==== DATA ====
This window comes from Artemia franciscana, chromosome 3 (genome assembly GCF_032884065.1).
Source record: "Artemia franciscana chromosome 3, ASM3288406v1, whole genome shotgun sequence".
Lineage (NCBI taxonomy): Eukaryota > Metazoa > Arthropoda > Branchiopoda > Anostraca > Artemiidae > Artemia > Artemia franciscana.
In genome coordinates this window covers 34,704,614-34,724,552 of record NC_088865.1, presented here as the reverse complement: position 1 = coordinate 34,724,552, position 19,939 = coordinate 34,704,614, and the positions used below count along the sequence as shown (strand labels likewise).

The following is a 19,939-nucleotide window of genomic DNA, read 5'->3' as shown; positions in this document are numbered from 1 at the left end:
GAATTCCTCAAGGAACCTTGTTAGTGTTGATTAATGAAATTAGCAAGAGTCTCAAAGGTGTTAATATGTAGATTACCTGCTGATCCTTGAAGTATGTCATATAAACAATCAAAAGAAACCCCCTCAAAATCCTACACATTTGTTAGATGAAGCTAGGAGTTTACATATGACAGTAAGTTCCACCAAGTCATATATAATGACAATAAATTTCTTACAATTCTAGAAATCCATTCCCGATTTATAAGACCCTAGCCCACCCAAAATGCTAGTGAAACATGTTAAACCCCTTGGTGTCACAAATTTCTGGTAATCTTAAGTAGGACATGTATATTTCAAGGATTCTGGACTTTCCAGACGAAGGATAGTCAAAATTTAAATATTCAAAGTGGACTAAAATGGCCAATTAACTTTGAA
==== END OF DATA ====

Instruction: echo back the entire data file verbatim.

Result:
This window comes from Artemia franciscana, chromosome 3 (genome assembly GCF_032884065.1).
Source record: "Artemia franciscana chromosome 3, ASM3288406v1, whole genome shotgun sequence".
Lineage (NCBI taxonomy): Eukaryota > Metazoa > Arthropoda > Branchiopoda > Anostraca > Artemiidae > Artemia > Artemia franciscana.
In genome coordinates this window covers 34,704,614-34,724,552 of record NC_088865.1, presented here as the reverse complement: position 1 = coordinate 34,724,552, position 19,939 = coordinate 34,704,614, and the positions used below count along the sequence as shown (strand labels likewise).

The following is a 19,939-nucleotide window of genomic DNA, read 5'->3' as shown; positions in this document are numbered from 1 at the left end:
GAATTCCTCAAGGAACCTTGTTAGTGTTGATTAATGAAATTAGCAAGAGTCTCAAAGGTGTTAATATGTAGATTACCTGCTGATCCTTGAAGTATGTCATATAAACAATCAAAAGAAACCCCCTCAAAATCCTACACATTTGTTAGATGAAGCTAGGAGTTTACATATGACAGTAAGTTCCACCAAGTCATATATAATGACAATAAATTTCTTACAATTCTAGAAATCCATTCCCGATTTATAAGACCCTAGCCCACCCAAAATGCTAGTGAAACATGTTAAACCCCTTGGTGTCACAAATTTCTGGTAATCTTAAGTAGGACATGTATATTTCAAGGATTCTGGACTTTCCAGACGAAGGATAGTCAAAATTTAAATATTCAAAGTGGACTAAAATGGCCAATTAACTTTGAA